Still working to recover. Please don't edit quite yet.
The cypherpunks comprise an informal group of people interested in privacy and cryptography who originally communicated through the cypherpunks mailing list. The aim of the group was to achieve privacy and security through proactive use of cryptography. Events such as the GURPS Cyberpunk raid lent weight to the idea that private individuals needed to take steps themselves to protect their privacy. In its heyday, the list discussed the public policy issues related to cryptography, as well as more practical nuts-and-bolts mathematical, computational, technological, and cryptographic matters themselves.
A coderpunks list, open by invitation only, existed for a time. Coderpunks took up more technical matters and had less discussion of public policy implications.
The term cypherpunk, derived from cipher and punk, was coined by Jude Milhon as a pun to describe cyberpunks who used cryptography.  In November 2006, the word was proposed for inclusion in the Oxford English Dictionary. The Cypherpunks included several notable computer industry figures.
The mailing list's best days have been behind it for some time, having peaked around 1997. A number of current systems in use trace their roots to this time, including Pretty Good Privacy, /dev/random in the Linux kernel (the actual code has been completely reimplemented several times since then) and today's anonymous remailers.
The cypherpunk mailing list was originally hosted on toad.com, but after a falling out with the sysop over moderation, the list was migrated to several cross-linked mail-servers in what was called the "distributed mailing list". Toad.com continued to run with the existing subscriber list, those that didn't unsubscribe, and was mirrored on the new distributed mailing list, but messages from the distributed list didn't appear on toad.com. As the list faded in popularity, so too did it fade in the number of cross-linked subscription nodes. As of 2007, the only remaining node is at al-qaeda.net, and list traffic is at best intermittent and even then, sparse.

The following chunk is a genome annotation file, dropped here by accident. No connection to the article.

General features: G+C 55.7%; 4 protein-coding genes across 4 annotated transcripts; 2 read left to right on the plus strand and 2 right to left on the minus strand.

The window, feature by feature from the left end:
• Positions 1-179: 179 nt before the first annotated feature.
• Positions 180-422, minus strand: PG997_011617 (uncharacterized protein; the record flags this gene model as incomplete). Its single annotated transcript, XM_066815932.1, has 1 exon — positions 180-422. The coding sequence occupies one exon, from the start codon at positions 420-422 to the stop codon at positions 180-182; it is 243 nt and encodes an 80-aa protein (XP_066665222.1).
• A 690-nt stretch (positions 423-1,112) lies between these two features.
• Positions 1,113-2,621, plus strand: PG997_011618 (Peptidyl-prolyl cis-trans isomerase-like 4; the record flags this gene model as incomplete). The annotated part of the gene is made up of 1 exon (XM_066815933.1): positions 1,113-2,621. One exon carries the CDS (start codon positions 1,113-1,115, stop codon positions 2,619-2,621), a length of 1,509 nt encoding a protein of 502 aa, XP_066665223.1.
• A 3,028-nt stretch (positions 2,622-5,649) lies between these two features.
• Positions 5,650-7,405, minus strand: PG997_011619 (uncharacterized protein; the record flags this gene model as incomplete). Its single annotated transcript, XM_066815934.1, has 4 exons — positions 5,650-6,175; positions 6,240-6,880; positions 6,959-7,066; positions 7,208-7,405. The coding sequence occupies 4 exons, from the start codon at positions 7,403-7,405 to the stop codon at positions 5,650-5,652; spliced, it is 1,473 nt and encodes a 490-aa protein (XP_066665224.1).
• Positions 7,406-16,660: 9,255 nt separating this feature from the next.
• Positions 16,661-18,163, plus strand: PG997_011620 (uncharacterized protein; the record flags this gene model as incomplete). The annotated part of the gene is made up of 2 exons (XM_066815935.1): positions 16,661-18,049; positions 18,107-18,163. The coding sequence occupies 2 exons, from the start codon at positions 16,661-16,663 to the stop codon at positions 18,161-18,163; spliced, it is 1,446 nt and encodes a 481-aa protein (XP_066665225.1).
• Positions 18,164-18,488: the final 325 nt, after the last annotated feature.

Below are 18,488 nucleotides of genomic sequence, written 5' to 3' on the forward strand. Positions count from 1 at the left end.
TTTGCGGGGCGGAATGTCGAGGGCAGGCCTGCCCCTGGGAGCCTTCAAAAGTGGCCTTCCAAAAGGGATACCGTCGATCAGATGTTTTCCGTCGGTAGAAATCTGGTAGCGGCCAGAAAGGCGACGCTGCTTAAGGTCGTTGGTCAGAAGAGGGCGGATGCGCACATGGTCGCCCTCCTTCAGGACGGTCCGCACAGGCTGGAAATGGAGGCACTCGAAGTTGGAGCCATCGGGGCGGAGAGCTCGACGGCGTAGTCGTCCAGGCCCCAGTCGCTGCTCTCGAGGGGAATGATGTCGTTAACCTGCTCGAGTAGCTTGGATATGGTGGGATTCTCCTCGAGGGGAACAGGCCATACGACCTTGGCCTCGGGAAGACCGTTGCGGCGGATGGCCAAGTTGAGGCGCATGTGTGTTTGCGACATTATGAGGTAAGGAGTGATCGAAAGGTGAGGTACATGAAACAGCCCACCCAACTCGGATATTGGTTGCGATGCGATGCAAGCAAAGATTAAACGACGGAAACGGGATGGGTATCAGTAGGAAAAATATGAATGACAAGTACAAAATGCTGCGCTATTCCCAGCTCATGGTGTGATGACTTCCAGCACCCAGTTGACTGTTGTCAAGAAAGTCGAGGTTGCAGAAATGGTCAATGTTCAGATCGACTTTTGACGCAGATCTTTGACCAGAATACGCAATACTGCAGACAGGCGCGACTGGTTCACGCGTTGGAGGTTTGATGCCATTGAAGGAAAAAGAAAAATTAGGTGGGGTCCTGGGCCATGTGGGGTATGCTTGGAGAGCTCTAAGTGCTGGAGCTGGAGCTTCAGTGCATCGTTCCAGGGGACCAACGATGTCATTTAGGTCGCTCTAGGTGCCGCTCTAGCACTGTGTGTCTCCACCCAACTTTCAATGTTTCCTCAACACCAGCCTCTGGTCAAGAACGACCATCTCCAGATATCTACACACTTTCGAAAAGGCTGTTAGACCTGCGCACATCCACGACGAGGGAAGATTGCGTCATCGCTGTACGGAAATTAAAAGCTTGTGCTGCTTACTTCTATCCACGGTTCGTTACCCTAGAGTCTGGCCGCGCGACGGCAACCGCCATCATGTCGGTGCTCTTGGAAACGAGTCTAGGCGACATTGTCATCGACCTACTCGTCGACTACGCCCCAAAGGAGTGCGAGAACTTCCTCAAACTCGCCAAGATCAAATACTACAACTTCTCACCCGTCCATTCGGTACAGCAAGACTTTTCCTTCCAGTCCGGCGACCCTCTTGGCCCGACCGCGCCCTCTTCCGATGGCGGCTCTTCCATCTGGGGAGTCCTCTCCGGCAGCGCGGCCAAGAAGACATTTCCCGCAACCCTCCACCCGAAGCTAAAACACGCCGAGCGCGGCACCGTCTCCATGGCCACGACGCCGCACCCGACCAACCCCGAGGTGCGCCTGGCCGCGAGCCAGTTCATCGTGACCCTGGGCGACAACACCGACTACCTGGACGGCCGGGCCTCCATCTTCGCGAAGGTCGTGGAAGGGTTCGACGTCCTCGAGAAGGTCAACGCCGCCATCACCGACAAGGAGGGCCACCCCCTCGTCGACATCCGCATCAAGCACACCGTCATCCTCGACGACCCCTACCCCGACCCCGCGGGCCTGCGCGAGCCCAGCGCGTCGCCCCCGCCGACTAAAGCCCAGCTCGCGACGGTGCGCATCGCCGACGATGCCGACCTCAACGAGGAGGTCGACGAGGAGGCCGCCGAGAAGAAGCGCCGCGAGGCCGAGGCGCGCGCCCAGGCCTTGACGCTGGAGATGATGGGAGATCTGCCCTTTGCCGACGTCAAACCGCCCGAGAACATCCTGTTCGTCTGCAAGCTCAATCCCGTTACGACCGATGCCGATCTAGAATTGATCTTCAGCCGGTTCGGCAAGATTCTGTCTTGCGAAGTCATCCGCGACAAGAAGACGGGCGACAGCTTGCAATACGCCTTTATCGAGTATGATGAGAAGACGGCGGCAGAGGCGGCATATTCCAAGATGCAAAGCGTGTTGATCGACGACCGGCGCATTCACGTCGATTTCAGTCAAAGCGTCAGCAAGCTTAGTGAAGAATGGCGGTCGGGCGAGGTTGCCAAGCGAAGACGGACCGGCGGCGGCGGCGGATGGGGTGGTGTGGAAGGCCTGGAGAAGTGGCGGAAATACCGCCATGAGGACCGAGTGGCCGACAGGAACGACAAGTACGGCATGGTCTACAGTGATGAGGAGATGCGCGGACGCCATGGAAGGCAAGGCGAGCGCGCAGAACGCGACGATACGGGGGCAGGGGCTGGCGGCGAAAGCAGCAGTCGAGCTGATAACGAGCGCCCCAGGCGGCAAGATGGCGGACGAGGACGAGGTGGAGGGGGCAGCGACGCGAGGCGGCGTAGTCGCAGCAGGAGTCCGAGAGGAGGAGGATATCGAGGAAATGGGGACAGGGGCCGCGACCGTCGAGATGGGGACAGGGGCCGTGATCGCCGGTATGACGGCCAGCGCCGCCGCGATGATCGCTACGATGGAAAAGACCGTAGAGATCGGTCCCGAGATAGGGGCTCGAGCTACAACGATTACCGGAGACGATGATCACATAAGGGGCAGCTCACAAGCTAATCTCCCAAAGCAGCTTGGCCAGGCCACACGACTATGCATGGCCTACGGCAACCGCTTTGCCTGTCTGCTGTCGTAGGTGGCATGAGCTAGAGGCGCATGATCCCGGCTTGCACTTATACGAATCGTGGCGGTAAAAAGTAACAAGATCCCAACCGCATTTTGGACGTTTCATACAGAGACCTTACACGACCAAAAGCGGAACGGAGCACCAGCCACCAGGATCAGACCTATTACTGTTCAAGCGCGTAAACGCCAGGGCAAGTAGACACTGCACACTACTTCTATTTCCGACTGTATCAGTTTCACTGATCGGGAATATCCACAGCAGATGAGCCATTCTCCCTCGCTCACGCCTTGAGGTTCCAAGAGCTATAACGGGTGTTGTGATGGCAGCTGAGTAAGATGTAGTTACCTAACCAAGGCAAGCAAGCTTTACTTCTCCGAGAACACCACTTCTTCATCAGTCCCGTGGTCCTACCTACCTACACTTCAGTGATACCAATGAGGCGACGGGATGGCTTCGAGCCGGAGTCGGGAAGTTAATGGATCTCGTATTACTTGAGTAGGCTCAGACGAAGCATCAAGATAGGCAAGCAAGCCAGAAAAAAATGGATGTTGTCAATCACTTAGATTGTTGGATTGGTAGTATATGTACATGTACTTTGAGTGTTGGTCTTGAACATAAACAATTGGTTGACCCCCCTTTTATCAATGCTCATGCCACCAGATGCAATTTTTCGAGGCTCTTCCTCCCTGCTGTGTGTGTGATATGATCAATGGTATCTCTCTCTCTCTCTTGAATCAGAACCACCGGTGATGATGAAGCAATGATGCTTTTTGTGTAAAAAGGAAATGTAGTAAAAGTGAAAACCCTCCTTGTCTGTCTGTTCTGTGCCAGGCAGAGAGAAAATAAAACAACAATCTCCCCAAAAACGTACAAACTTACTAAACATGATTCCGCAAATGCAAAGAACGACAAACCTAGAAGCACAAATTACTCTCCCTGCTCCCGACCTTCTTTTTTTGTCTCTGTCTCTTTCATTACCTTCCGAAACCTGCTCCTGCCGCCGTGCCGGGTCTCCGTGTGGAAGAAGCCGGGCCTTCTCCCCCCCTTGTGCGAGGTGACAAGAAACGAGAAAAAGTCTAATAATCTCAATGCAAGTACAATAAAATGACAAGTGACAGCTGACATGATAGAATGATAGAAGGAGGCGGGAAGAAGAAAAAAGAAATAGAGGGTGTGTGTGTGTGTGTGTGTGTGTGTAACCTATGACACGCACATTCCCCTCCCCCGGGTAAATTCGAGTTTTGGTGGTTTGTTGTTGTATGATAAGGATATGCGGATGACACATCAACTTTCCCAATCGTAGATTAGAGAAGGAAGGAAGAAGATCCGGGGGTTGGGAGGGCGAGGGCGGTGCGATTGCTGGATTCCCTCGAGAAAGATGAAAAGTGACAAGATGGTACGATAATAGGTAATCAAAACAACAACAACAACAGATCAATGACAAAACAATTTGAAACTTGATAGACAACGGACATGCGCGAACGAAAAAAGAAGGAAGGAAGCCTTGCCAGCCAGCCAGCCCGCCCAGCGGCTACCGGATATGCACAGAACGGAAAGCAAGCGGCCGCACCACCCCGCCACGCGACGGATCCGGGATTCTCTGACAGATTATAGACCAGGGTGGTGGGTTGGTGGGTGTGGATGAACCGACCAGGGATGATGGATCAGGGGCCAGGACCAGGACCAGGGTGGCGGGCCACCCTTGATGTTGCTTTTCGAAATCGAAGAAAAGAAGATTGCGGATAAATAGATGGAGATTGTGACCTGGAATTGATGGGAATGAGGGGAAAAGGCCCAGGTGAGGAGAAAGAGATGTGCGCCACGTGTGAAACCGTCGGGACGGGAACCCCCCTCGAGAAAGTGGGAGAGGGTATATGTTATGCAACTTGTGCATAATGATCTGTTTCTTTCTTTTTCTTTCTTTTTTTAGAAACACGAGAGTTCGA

For a time, the cypherpunks mailing list was a popular tool with mailbombers, who would subscribe a victim to the mailing list. This precipitated the mailing list sysop(s) to institute a reply to subscribe system. It is important to note that approximately two hundred messages a day was typical for the mailing list, divided between personal arguments and attacks, political discussion, technical discussion, and early spam.
Cypherpunk, cypherpunks or cpunks are also occasionally used as a username and password on websites which require registration, especially if the user does not intend to return or does not wish to reveal information about himself. The account is left for later users. As of 2007, username "cypherpunks01" with password "cypherpunks01" seems to be one of the few of these "public use accounts" which seems to be widely available.
- Re: Jude Milhon in WIRED
- ResourceShelf Â» Oxford English Dictionary Updates Some Entries & Adds New Words; Bada-Bing, Cypherpunk, and Wi-Fi Now in the OED
- Bennett, James C. 2007. The Anglosphere Challenge: Why the English-Speaking Nations Will Lead. Rowman & Littlefield. p. 138.
- Re: Sandy and the Doc
- Newgroup - distributed mailing list on the way?
- Switching to full traffic mode
- Re: POST: The Frightening Dangers of Moderation
- Re: Re: Add To Your Monthly Income!!
- Cypherpunks Date Index for 1997 04
Some well known cypherpunks
- Jon Callas (Technical lead on OpenPGP specification and Chief Technical Officer of PGP Corporation)
- Hugh Daniel (Former manager of the FreeS/WAN project)
- John Gilmore (One of the founders of the Electronic Frontier Foundation)
- Ian Goldberg (Assistant Professor, University of Waterloo, designer of the Off-the-Record Messaging protocol)
- Lucky Green (Author of first free software implementation of ring signatures)
- Eric Hughes (Author of A Cypherpunk's Manifesto)
- Tim May (Former chief scientist at Intel, author of A Crypto Anarchist Manifesto)
- Jude Milhon (A founding member of the cypherpunks)
- Sameer Parekh (former CEO of C2Net)
- Len Sassaman (Current maintainer of the Mixmaster Remailer software)
- Peter Shipley (A founding member of the cypherpunks)
- Philip Zimmermann (Creator of PGP)
- Anonymous P2P
- Cypherpunk anonymous remailer
- Crypto: How the Code Rebels Beat the Government Saving Privacy in the Digital Age
- http://www.activism.net/cypherpunk/manifesto.html - A Cypherpunk's Manifesto written by Eric Hughes.
- http://www.activism.net/cypherpunk/crypto-anarchy.html - The Crypto Anarchist Manifesto written by Timothy C. May.
- http://lateclaindomita.bravehost.com/cyber.html - Spanish translation of A Cypherpunk's Manifesto translated by RaÃºl Racedo, Argentina.
- http://www.swiss.ai.mit.edu/6805/articles/crypto/cypherpunks/cyphernomicon/CP-FAQ - The Cyphernomicon by Timothy C. May ("Cypherpunks FAQ and More" from 1994! Need serious updating.)
- http://cypherpunks.venona.com - Archives of the first eight years of the mailing list.
- http://188.8.131.52/search?q=cache:HdLL3arryzwJ:www.wired.com/news/culture/0,1284,55114,00.html+%22Warm+Party+for+a+Code+Group Cypherpunks 10 year anniversary (Article in Wired)
- http://www.xml-dev.com/lurker/message/20061106.155725.b158c80a.en.html Cypherpunks make the Oxford English Dictionary.